Before you head out the door to market to sophisticated investors there is a double-check question your money management firm should be asking itself: Have we put in enough time and thought into what we will be communicating, and what written content we will be providing, to meet the due diligence needs of a prospective sophisticated institutional investor?
Making due diligence deliver
You may have seen a recent article in Institutional Investor that retold the study results from 2015 by Fundify, an online platform for connecting startups, investors and advisors. It retold the point that money manager due diligence research matters and that it can positively impact the performance of an allocator’s portfolio.
Fundify reported that it had taken data from hundreds of private equity investors in startups, examined the number of hours each had spent on conducting due diligence and then looked at the resulting investment returns. They claimed to have found that each increase in time spent on diligence directly correlated with a lower percentage of losses and a higher percentage of wins. As relates to their focus on private equity angel investing, they reported that “for every dollar invested after less than 5 hours of research, you would have received back just $0.80. For every dollar invested after more than 40 hours of research, you would have received $7.10 back.” Their main point — more time spent on due diligence research, information gathering and analysis can help institutional investors make more profitable investment decisions.
You may not be fundraising for an angel startup, or even have a PE strategy for that matter, but it still remains true that the sophisticated investors your money management firm looks to educate and persuade to understand and buy into how you invest are the very ones who will be tending to dedicate more time to vetting your firm, your data and your investment process than would less sophisticated investors that you may already have among your firm’s ‘friends and family’ investors.
Who are these sophisticated investors?
Now would be a good time to note what separates the sophisticated investor from the typically less informed retail investor, and from the performance chaser who will always be looking where the grass might be greener.
We classify sophisticated investors as the single and multi-family offices, endowments and foundations, institutional plan sponsors, and their investment consultant gatekeepers, who follow a money manager vetting process that they put in place. They have due diligence processes for conducting their research, and gathering the quantitative and qualitative data to review and compare against other investment options open to them. Importantly, the majority of these sophisticated investors have investment committees that discuss, debate and vote on which managers to allocate to.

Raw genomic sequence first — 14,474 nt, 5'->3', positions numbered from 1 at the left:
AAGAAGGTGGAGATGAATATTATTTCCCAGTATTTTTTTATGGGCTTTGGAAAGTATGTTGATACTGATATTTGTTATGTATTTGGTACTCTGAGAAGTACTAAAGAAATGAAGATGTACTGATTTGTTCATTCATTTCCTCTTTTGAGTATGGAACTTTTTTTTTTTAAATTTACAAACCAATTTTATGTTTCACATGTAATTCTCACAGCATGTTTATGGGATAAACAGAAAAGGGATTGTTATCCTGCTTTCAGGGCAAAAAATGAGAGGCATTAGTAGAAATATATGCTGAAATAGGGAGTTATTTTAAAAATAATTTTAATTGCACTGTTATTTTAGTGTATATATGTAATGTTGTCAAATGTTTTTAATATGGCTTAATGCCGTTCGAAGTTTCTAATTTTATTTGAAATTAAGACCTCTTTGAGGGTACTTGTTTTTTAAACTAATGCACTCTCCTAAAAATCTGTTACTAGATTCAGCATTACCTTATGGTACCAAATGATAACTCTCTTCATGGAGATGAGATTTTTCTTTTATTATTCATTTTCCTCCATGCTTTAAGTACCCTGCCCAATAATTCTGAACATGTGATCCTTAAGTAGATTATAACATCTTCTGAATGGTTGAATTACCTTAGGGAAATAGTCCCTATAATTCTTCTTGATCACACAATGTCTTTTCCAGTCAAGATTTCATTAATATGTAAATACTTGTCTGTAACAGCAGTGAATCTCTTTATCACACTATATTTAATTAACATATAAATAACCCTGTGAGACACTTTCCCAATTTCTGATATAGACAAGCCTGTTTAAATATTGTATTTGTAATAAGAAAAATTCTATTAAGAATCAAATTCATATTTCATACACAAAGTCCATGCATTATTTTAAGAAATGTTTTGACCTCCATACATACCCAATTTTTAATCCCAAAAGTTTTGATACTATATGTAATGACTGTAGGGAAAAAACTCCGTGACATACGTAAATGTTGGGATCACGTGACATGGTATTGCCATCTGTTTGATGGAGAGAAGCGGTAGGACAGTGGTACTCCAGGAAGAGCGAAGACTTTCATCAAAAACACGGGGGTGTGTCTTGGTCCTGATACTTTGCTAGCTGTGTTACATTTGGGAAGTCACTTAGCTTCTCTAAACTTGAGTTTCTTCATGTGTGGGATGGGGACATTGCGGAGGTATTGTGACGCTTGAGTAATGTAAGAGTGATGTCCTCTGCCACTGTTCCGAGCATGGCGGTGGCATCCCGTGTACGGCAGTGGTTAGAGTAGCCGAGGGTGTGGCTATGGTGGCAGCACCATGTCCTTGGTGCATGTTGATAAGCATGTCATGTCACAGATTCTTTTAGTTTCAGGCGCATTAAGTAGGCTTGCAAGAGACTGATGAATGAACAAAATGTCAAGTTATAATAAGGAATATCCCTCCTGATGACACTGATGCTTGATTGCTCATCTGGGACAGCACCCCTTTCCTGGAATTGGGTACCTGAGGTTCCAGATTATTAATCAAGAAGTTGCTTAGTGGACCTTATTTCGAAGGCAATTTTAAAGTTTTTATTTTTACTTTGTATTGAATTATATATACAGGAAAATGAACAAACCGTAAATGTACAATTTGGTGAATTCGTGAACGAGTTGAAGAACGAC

Preparing to deliver for your due diligence vetting
Are you prepared for telling and selling your investment strategy, delivering the needed information to these sophisticated institutional investors so that they can understand and buy into how you invest?
This brings us to the Rule Of Thumb you probably haven’t thought of: You have to put in more time preparing the detail of what you need to communicate to pass the due diligence muster of sophisticated investors than the time they will spend in vetting you.
What you say, how you say it and how you deliver it in written form to support your efforts in trying to win over sophisticated investors is what will differentiate you from similarly performing competitors. Much of this encompasses your beyond-the-numbers content, so, it goes beyond delivering your performance data and performance attribution information. It also includes the important subjective part of what you have on offer: the investment approach and the process you developed and employ to generate your desired returns.
If you haven’t taken the time to build this out, in detail, there is a strong likelihood that you will find your firm under-prepared for meeting the due diligence needs of the most interested, but skeptical, sophisticated investors you seek to convert from prospect to client.
So, take a pause in your asset raising sales efforts. Reexamine how you have been explaining your investment offering(s) and try to do so from the imagined perspective of an investment firm trying to sell you on allocating to them. If the answer to all the questions you’d ask in doing research on them does not exist in print about your firm’s investment offering, then you’ve probably not put in the amount of time needed to build a most cogent and compelling storyline for an investment committee to discuss, debate and vote on to select you over a competitor to win their next allocation.
# # #